Army Lt. Gen. Mary A. Legere welcomes the Army’s new Soldier-Statesmen

By Natela Cutter
DLIFLC Public Affairs


MONTEREY, Calif. – The U.S. Army Deputy Chief of Staff for Intelligence , Lt. Gen. Mary A. Legere, told the newly assigned class of Foreign Area Officers that they are “ambassadors of the U.S. Army at all times,” especially while on assignment abroad during their FAO careers.


Legere spoke to FAOs via video teleconference Jan. 13, 2014, sharing her experiences in the field  and responding to questions. (Photo by Natela Cutter, DLIFLC Public Affairs)

Lt. Gen Legere, participating by video teleconference, opened the week-long Joint Foreign Area Officers’ Course being held at the Defense Language Institute Foreign Language Center with insights into the strategic operating environment and the imperative for students to begin the mastery of their assigned region.

“You must understand the history, politics, geography, economy, religion, and social structure of the region…  you must have the ability to sort all that out and communicate it to policy makers,” said Legere, describing what is expected of a FAO assigned to a U.S. embassy abroad as a defense attach‚, security assistance officer, or political-military planner.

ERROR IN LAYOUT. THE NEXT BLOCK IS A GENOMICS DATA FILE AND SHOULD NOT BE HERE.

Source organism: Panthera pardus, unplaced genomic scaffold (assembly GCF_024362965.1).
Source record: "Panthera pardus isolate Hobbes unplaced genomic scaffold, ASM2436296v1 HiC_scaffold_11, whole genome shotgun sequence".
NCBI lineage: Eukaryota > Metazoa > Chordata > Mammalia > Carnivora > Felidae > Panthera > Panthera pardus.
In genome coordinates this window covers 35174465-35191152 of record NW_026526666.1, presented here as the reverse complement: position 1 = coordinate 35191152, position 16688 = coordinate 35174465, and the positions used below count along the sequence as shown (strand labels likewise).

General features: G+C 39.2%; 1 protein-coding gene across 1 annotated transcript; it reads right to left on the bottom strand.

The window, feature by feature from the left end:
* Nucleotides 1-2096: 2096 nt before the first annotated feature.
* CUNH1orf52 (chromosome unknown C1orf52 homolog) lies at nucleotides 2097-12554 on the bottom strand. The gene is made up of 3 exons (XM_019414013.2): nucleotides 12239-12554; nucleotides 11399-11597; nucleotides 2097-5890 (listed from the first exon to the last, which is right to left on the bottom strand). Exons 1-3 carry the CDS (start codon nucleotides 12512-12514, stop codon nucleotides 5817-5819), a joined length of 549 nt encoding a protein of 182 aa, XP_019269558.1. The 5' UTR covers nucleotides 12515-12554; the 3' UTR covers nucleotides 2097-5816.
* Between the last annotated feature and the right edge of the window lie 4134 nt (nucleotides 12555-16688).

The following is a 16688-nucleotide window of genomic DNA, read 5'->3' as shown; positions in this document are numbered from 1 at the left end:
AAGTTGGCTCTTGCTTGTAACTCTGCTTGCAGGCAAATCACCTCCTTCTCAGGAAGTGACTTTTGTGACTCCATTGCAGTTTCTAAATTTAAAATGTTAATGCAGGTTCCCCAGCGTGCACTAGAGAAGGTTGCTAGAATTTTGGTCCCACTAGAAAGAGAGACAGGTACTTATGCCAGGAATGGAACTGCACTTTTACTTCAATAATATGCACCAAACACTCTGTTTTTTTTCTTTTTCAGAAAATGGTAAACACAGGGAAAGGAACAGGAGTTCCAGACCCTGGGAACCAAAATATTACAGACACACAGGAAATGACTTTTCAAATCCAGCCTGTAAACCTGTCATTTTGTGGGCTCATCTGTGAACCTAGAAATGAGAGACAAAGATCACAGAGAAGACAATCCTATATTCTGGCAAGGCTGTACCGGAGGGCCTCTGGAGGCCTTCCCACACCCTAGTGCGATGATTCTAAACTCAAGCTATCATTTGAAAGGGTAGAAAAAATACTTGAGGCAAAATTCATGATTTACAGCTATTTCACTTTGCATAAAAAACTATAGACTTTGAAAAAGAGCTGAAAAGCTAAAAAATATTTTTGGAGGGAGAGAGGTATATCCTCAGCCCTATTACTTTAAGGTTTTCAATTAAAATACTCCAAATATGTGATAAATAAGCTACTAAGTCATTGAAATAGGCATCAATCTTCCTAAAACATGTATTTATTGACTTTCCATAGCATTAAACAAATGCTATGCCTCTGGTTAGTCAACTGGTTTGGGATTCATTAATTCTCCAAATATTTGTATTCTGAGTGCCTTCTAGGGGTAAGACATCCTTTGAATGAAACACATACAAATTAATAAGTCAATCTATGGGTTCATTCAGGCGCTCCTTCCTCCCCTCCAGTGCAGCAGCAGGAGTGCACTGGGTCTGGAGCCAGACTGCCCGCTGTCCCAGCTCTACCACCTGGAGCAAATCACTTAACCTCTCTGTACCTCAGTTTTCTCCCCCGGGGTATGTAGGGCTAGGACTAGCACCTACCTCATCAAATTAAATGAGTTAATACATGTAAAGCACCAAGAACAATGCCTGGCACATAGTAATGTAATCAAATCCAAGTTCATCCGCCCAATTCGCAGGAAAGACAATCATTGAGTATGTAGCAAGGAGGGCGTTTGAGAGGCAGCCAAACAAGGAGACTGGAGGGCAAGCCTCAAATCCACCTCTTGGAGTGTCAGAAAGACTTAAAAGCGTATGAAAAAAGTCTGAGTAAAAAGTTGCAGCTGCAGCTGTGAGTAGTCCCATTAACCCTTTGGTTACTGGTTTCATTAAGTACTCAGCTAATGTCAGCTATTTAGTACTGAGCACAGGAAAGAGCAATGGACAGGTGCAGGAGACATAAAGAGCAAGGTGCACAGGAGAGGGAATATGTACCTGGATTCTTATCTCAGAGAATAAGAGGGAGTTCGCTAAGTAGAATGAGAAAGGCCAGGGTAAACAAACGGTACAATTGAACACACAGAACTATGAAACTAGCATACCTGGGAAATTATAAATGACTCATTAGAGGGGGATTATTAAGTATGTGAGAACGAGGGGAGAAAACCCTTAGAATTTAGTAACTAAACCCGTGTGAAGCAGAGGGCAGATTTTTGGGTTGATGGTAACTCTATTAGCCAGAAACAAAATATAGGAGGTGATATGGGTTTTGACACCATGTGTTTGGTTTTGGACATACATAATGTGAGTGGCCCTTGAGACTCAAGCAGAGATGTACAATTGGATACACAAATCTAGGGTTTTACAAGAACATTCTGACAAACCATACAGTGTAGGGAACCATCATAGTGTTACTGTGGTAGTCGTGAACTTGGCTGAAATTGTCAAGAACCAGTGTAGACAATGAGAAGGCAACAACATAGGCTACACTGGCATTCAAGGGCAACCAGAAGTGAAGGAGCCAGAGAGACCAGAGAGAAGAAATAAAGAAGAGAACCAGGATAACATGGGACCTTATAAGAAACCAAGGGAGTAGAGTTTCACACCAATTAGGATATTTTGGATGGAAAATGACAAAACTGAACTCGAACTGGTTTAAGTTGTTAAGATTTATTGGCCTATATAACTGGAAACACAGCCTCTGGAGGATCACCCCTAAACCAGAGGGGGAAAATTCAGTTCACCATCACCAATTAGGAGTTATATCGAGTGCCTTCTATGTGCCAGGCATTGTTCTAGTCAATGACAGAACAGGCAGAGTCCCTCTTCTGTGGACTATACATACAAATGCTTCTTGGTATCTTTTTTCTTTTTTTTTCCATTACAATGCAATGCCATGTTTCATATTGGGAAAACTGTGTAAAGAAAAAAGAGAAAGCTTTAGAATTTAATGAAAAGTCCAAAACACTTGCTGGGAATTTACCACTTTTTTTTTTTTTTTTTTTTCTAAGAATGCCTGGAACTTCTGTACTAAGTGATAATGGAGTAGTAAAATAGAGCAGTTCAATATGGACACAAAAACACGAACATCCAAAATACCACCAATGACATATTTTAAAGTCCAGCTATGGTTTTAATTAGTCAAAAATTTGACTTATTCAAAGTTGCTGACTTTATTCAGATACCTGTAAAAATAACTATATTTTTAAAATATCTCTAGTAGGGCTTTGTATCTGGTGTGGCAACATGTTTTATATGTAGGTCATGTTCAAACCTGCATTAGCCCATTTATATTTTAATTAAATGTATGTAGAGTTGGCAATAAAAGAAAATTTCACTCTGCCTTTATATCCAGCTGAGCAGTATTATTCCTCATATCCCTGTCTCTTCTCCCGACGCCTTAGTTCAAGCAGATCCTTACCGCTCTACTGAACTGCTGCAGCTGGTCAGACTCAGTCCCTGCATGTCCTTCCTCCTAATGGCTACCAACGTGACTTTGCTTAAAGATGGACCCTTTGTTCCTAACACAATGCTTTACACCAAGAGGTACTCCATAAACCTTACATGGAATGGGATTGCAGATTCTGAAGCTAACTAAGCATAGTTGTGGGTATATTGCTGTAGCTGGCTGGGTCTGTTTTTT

The Army G2 spoke to over 65 Army FAOs, who arrived recently at DLIFLC to begin training and academic studies at the Institute or Naval Postgraduate School.  Each FAO must learn a foreign language, earn a Master’s degree relevant to their assigned region of the world, and gain in-country experience prior to starting a career in the field as an Army FAO.


Foreign Area Officers participating in a conference at the Defense Language Institute Foreign Language Center, listen carefully to U.S. Army deputy chief of staff for intelligence, Lt. Gen. Mary Legere, as she explains what is expected from FAOs when they go on their first assignments abroad as defense attach‚s, security assistance officers, or political-military planners. (Photo by Natela Cutter, DLIFLC Public Affairs)

“You will be engaging foreign military leaders and helping build partnership capacity for our Army  by facilitating foreign military cooperation and exercises,” among other assignments, said Legere, explaining that at times a FAO may be the only U.S. military officer in an embassy abroad. “In some cases you will be it – the one and only representative of the U.S. Department of Defense.”

In order to be successful as a FAO, Legere told students,  “You must immerse yourself in the region, sustain your language – which is your weapon system –  and maintain yourself as an ambassador at all times,” to include moral and ethical integrity, she added.

“You are Soldier-Statesmen for the United States, the Department of Defense and the U.S. Army,” said Legere, reminding participants that as FAOs they need to know as much about their own country and military as they do about the foreign nation they are studying.  “You are now part of an elite corps of professionals.”


Posted Date: 24 January 2014